€100 million VMG Lignum Construction factory opened at Akmenė FEZ

The first sustainable construction factory in the Baltic States and only the third in Europe has officially opened in the Akmenė FEZ. The VMG Lignum Construction factory plans to produce goods worth 150 million euros annually for the Scandinavian, North American, Australian and major European markets. The new factory will also create 200 new jobs, 140 of which have already been filled.

The VMG Group, real estate development company Hanner and Baltic Industrial Fund II are developing the new factory, valued at 100 million euros. Equipped with state-of-the-art Finnish, German, and American technological lines, the factory will produce a range of sustainable construction materials: laminated veneer lumber (LVL), I-joists and engineering timber.

The annual production capacity of the newly opened factory includes 120,000 cubic meters of laminated veneer lumber, 15 million linear meters of I-joists, and 200,000 cubic meters of engineering timber. Future plans involve expanding the product range. The produced goods will be sold both domestically and exported to markets in Scandinavia, North America, Australia, and Western Europe.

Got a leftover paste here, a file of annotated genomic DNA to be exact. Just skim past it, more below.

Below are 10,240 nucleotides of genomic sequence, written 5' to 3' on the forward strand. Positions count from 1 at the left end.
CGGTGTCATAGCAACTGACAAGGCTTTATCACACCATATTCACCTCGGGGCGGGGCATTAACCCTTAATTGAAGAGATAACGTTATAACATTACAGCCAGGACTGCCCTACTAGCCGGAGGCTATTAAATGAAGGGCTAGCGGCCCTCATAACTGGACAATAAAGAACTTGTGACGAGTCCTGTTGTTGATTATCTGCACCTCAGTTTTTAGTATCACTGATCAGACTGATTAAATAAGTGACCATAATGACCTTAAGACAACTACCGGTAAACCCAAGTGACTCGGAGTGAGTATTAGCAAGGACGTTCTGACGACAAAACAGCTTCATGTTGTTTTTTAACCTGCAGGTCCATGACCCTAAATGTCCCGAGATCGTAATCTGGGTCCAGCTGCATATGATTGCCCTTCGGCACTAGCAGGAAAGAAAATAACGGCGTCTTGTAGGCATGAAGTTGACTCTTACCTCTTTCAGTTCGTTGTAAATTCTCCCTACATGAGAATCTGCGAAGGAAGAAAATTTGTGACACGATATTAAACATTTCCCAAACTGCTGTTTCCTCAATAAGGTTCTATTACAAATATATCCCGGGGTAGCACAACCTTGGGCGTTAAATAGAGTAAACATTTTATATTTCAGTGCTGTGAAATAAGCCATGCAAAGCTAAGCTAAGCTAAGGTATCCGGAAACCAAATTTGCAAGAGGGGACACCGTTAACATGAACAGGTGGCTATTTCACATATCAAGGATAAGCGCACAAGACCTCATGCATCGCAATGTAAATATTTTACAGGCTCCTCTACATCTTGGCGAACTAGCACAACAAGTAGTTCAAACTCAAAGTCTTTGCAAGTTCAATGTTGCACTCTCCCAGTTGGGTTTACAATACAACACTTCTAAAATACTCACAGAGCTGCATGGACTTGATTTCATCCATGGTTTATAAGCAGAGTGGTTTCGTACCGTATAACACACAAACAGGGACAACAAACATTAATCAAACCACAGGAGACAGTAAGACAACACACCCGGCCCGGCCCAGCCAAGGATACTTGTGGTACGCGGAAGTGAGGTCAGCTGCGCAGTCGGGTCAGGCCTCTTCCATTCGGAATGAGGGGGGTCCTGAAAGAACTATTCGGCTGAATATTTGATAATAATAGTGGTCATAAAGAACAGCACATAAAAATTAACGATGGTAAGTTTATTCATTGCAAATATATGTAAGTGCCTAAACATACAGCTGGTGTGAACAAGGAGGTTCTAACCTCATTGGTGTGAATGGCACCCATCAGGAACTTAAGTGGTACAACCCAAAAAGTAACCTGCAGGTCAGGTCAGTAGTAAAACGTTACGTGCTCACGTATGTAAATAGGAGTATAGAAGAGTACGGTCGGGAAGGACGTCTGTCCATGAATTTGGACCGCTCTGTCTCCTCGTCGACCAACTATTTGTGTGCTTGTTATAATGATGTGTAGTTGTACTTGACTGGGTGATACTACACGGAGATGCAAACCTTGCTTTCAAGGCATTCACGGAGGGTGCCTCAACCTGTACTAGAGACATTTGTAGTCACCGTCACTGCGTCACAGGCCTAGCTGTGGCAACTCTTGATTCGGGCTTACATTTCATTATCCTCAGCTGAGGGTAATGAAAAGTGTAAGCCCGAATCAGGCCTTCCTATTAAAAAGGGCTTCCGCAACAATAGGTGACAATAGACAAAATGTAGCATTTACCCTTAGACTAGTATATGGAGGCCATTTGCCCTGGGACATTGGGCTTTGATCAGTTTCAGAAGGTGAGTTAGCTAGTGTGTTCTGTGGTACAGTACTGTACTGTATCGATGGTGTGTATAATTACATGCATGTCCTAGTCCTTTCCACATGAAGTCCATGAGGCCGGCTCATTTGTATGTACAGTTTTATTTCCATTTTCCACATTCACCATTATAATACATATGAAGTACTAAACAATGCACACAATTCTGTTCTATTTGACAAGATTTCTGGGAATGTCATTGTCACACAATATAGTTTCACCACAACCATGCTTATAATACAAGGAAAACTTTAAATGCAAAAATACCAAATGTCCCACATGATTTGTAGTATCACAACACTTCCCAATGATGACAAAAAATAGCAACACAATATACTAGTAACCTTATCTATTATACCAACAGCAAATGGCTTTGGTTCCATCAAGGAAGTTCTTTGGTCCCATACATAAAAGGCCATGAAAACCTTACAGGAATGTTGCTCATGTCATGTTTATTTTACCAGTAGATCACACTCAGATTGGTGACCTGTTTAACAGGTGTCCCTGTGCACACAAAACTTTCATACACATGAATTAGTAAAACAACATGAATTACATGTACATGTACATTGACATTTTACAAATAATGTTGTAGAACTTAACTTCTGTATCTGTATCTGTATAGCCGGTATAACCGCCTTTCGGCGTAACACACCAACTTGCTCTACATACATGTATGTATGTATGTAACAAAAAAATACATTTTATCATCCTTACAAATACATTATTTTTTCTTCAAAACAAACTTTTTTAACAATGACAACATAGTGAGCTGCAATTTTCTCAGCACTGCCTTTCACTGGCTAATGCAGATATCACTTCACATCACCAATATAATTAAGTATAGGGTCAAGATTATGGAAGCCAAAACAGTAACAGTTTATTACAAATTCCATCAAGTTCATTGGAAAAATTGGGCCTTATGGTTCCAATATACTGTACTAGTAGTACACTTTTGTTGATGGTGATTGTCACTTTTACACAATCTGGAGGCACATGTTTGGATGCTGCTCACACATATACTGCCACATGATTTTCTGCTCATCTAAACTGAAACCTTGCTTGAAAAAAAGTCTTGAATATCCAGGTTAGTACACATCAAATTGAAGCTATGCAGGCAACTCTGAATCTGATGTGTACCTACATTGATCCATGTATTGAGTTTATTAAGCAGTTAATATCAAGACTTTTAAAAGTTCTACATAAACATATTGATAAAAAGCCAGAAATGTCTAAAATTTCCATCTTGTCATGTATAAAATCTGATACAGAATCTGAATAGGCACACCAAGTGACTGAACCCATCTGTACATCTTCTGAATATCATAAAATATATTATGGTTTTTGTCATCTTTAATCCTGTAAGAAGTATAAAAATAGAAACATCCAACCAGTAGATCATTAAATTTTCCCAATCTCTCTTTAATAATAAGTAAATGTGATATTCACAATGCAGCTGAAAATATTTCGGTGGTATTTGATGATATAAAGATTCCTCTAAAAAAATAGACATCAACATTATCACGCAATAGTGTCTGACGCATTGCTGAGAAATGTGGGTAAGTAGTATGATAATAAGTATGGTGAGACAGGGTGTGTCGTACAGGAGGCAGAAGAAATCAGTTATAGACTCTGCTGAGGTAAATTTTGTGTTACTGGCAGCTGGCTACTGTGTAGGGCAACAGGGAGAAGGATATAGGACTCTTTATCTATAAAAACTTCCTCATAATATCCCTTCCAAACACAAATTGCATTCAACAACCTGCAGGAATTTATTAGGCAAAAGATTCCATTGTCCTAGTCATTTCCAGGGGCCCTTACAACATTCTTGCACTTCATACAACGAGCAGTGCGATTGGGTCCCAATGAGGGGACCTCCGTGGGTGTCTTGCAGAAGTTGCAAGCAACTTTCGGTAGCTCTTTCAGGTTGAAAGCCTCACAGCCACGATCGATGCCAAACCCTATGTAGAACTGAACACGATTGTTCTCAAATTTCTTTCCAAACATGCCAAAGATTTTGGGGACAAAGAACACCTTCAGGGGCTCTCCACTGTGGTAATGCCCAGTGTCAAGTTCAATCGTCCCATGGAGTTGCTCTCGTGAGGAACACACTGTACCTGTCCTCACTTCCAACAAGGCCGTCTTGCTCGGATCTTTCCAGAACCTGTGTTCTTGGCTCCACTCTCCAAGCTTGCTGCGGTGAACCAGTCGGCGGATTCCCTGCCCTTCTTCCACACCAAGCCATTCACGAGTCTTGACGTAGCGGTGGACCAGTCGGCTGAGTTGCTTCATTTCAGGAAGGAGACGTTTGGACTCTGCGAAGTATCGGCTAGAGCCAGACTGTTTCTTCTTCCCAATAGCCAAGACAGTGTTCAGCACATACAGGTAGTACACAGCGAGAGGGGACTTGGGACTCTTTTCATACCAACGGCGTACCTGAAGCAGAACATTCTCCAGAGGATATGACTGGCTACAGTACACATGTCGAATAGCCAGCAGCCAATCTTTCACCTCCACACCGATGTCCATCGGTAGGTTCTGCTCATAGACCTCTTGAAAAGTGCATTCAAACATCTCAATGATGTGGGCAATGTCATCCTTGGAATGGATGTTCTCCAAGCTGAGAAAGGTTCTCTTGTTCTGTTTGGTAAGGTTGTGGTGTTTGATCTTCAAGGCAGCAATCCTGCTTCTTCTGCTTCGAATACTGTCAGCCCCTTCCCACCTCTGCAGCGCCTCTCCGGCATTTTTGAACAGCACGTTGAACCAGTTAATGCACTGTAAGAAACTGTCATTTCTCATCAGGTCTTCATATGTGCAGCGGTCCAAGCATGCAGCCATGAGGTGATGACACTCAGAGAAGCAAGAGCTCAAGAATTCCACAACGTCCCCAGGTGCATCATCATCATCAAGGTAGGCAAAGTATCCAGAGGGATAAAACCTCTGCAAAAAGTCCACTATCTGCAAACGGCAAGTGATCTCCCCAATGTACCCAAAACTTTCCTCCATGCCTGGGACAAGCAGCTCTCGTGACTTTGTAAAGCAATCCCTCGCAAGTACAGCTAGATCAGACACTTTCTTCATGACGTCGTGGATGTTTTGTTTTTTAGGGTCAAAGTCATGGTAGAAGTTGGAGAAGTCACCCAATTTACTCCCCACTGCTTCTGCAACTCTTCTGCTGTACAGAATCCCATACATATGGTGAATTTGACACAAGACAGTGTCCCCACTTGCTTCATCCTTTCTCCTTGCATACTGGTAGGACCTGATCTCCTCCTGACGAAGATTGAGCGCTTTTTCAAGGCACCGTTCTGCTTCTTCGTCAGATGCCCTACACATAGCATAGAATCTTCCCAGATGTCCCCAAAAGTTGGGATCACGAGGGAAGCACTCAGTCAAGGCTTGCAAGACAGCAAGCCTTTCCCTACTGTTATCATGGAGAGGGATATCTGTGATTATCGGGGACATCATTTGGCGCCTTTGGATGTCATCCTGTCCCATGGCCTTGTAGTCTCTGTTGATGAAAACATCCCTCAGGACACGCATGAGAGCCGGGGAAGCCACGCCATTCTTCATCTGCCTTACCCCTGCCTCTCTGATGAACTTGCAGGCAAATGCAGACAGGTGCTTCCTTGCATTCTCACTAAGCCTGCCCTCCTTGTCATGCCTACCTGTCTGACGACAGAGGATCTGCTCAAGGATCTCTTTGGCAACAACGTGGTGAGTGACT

The grand opening of the factory at the Akmenė FEZ on Wednesday was attended by numerous guests including members of the Lithuanian government and parliament, municipal leaders, representatives from academia and industry organizations, investors, and developers.

“The government is committed to focusing on green investments in its program. Therefore, I am pleased to see responsible Lithuanian businesses contributing to these initiatives. I believe that the sustainable wood products manufactured in this factory, which will replace steel and concrete, will not only be in demand in the Lithuanian construction sector but will also be competitive in the EU market oriented towards sustainability,” said Minister of Environment Simonas Gentvilas.

According to the EU’s Green Deal, buildings are responsible for 35% of greenhouse gas emissions and 32% of waste. Meanwhile, traditional building materials such as steel and concrete production account for about 8% of CO2 emissions worldwide.

On the other hand, organic building structures – engineered wood, produced in the new factory, allow for a reduction in CO2 emissions by at least twice compared to steel or concrete structures. The Lithuanian government has committed that from 2024 onwards, at least 50% of organic, sustainable materials will be used in all public buildings.

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